We can always derive a path on a manifold and this gives us the velocity field which is a vector field along the path. Now, to derive the velocity field to give us the acceleration field we can't simply derive like we did the path, this requires a connection. For any pseudo-Riemannian manifold there is a canonical connection called the Levi-Civita connection. When we derive the velocity field with this connection we get the acceleration field.

Thus, geodesics, that is straight lines, on pseudo-Riemannian manifolds are paths which particles follow when they are unaccelerated. In particular, this includes Lorentzian manifolds and hence the manifolds on which GR is predicated upon.

(Notice that for general manifolds there are many different accelerations, one for every connection. It's only in the pseudo-Riemannian case, and hence the Lorentzian case, we get to pick a canonical one).

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    $\begingroup$ Small comment, it's not really correct to call geodesics 'straight lines in non-Euclidean geometry': straight lines in flat space are geodesics, but geodesics generally aren't straight lines. But you can say they're analogous to, or a generalisation of, straight lines for non-Euclidean spaces. $\endgroup$
    – Eletie
    Mar 14, 2021 at 12:43
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    $\begingroup$ @Eletie: That's being a little pedantic to my mind ... the whole answer is drawing out an analogy between Newtonian Mechanics and Einsteinian mechanics. I think anyone who understands what I've written will understand what I mean; after all, you understood it, even though you're against interpreting it in this fashion. $\endgroup$ Mar 14, 2021 at 12:47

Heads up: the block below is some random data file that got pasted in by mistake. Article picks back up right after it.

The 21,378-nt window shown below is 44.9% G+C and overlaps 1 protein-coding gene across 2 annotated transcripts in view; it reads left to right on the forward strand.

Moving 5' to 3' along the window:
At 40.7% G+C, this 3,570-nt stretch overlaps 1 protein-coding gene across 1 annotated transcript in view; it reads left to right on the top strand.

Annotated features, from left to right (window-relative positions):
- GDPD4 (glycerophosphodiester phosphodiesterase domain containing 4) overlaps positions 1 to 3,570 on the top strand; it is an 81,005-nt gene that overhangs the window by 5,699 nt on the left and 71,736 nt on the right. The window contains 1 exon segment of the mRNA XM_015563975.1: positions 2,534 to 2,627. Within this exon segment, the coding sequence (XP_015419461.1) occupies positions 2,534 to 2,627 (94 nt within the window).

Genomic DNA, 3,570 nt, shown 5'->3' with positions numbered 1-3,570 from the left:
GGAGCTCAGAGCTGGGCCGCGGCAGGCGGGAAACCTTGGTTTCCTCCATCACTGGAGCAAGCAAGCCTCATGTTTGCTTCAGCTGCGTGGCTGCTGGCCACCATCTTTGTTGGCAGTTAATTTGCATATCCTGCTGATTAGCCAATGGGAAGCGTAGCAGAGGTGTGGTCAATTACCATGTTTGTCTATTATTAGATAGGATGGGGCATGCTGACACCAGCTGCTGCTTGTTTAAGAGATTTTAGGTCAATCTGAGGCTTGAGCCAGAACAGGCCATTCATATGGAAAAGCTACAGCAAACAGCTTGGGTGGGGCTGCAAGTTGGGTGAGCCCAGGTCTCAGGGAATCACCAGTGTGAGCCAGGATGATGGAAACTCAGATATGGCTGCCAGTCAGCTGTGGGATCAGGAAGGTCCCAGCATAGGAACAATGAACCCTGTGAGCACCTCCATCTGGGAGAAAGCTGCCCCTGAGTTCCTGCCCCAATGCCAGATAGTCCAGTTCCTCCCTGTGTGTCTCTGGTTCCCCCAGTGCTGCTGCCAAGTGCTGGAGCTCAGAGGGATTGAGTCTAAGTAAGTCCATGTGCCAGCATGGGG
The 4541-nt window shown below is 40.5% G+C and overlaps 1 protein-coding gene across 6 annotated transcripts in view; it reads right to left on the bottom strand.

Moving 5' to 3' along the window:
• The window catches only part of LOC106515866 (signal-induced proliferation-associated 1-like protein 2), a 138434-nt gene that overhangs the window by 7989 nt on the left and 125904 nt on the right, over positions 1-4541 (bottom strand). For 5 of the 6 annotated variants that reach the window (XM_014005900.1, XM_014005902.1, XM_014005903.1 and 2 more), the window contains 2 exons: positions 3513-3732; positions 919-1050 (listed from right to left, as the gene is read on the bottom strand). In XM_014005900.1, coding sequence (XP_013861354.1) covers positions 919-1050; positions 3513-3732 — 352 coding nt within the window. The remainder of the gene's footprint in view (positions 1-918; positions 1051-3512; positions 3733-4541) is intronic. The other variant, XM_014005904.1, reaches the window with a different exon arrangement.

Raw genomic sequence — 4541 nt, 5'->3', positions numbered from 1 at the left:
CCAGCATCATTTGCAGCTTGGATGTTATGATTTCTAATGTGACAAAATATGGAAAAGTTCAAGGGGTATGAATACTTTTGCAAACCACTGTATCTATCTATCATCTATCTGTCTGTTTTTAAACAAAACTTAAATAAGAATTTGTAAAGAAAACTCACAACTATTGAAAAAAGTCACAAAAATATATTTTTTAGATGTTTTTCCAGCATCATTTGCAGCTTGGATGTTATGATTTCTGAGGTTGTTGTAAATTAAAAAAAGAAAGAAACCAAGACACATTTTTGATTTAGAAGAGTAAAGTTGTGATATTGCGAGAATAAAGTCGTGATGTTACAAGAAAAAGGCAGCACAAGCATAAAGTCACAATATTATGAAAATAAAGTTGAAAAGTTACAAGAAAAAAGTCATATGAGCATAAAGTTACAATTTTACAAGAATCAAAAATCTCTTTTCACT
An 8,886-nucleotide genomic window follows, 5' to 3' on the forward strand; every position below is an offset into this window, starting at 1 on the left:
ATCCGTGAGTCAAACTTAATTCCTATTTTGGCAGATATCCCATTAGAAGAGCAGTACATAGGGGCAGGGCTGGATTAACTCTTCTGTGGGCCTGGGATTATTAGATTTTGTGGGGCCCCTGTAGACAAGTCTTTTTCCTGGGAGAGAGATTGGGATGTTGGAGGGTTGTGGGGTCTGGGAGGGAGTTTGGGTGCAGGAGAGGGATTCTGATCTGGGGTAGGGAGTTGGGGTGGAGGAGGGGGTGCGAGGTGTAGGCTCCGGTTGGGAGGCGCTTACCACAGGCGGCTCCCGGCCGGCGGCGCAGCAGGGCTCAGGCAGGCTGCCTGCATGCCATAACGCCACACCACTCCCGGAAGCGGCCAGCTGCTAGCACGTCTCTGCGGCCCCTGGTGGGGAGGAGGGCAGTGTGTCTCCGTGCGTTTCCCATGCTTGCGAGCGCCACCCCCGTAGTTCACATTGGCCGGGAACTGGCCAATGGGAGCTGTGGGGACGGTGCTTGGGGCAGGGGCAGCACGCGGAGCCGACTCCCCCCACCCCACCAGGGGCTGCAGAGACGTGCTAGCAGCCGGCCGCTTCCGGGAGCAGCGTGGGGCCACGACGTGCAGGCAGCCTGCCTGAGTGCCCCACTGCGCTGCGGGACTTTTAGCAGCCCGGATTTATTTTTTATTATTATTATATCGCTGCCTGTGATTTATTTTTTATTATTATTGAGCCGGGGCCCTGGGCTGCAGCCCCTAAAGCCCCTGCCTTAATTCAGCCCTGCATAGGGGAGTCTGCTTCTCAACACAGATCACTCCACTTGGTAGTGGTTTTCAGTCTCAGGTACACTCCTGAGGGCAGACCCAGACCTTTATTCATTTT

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    $\begingroup$ I don't see the need to write things that are incorrect if they're not even conceptually simpler. The OP is dealing with GR and nowhere implies they need simplifications about geodesics. A key feature of curved space is that there are no straight lines. $\endgroup$
    – Eletie
    Mar 14, 2021 at 13:01
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    $\begingroup$ @Eletie: He's asking for "An alternative derivation of the geodesic equations". I suggested a mechanical analogy. Geodesics are conceptually the straight lines in Non-Euclidean geometry. For example, in the synthetic approach to non-Euclidean geonetry, they say for spherical geometry, all lines intersect - that is all great circles. Great circles are curves, yet they call them lines ... $\endgroup$ Mar 14, 2021 at 13:07
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    $\begingroup$ Your point about drawing a straight line vs a squiggly line is irrelevant, if somebody asks what curve locally minimises the distance between two points on a sphere and you say a straight line that's incorrect. Also the OP was asking about a specific set of equations, perhaps you misread the title (they weren't asking for an alternative derivation). The answer given doesn't seem to actually address the question. $\endgroup$
    – Eletie
    Mar 14, 2021 at 13:23